Governor Rick Snyder signed legislation (to take effect October 1, 2015) designed to require online sellers of tangible goods to Michigan residents to collect the state’s sales tax, partially closing a loophole which some internet retailers exploited. The legislation is not a tax increase, as the tax is already owed, but rather a partial solution to a growing tax collection problem.

When an internet retailer selling to a Michigan resident does not collect the Michigan sales tax owed, the buyer is obligated by law to report and remit the tax him/herself to the State of Michigan. This legislation removes the burden from the buyer and places it on the internet retailers subject to this law to collect the sales tax and remit it to the State of Michigan, in the same way as a brick and mortar retailer.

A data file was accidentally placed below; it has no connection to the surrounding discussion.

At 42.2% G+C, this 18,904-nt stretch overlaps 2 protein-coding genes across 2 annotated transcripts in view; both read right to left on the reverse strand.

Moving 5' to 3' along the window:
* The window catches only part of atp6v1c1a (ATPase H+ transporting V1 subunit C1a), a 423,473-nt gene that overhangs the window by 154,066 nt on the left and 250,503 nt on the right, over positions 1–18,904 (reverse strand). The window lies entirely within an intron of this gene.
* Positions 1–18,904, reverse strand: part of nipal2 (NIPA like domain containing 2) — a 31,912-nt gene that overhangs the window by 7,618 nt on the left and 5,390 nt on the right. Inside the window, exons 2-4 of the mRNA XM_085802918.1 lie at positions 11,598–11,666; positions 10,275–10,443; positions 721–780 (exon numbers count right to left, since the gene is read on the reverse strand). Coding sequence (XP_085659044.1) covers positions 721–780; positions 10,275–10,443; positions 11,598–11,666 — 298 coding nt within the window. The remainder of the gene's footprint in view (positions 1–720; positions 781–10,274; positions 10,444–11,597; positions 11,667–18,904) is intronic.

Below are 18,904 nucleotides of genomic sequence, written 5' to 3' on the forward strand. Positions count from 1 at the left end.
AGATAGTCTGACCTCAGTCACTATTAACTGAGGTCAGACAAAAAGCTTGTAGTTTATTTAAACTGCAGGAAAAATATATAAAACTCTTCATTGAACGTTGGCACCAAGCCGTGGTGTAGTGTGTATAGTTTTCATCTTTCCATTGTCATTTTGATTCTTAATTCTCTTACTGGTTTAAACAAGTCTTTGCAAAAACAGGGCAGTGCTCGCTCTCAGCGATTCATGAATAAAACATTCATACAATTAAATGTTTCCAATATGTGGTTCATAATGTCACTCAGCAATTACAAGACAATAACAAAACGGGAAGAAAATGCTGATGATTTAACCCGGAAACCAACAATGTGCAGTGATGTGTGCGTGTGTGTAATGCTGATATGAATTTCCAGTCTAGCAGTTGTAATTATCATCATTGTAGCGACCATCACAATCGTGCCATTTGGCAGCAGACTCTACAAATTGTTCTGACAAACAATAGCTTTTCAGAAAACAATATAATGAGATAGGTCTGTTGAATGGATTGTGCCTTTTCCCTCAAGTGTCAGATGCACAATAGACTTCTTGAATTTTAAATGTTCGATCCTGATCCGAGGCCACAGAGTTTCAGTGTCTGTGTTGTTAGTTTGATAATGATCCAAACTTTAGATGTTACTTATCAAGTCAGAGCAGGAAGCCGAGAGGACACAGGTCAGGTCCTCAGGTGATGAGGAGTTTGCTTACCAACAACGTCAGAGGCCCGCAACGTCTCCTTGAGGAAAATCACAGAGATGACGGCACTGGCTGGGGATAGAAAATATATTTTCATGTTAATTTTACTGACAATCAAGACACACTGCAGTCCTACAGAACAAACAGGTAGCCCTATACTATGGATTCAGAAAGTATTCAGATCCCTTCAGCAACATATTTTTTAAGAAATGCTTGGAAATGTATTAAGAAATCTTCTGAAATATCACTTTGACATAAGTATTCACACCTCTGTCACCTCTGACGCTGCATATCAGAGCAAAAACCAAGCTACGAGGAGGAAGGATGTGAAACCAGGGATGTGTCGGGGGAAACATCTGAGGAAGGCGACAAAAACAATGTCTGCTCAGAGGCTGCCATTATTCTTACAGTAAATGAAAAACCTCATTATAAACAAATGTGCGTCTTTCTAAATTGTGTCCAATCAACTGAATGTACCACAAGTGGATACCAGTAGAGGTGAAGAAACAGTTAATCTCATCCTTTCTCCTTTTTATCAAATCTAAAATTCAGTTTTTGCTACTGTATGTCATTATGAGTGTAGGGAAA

As a member of the International Council of Shopping Centers’ Government Relations Committee in Michigan, I applaud the Legislature and Governor in taking this important step towards partially removing a tax reporting burden from consumers, and moving towards leveling the playing field between internet retailers that do not collect Michigan sales tax, and Michigan-based brick and mortar retailers that invest in our communities.

The law is Public Act 553 of 2014 (SB 658 and SB 659).

by Alfredo Casab, Member, Dawda, Mann, Mulcahy & Sadler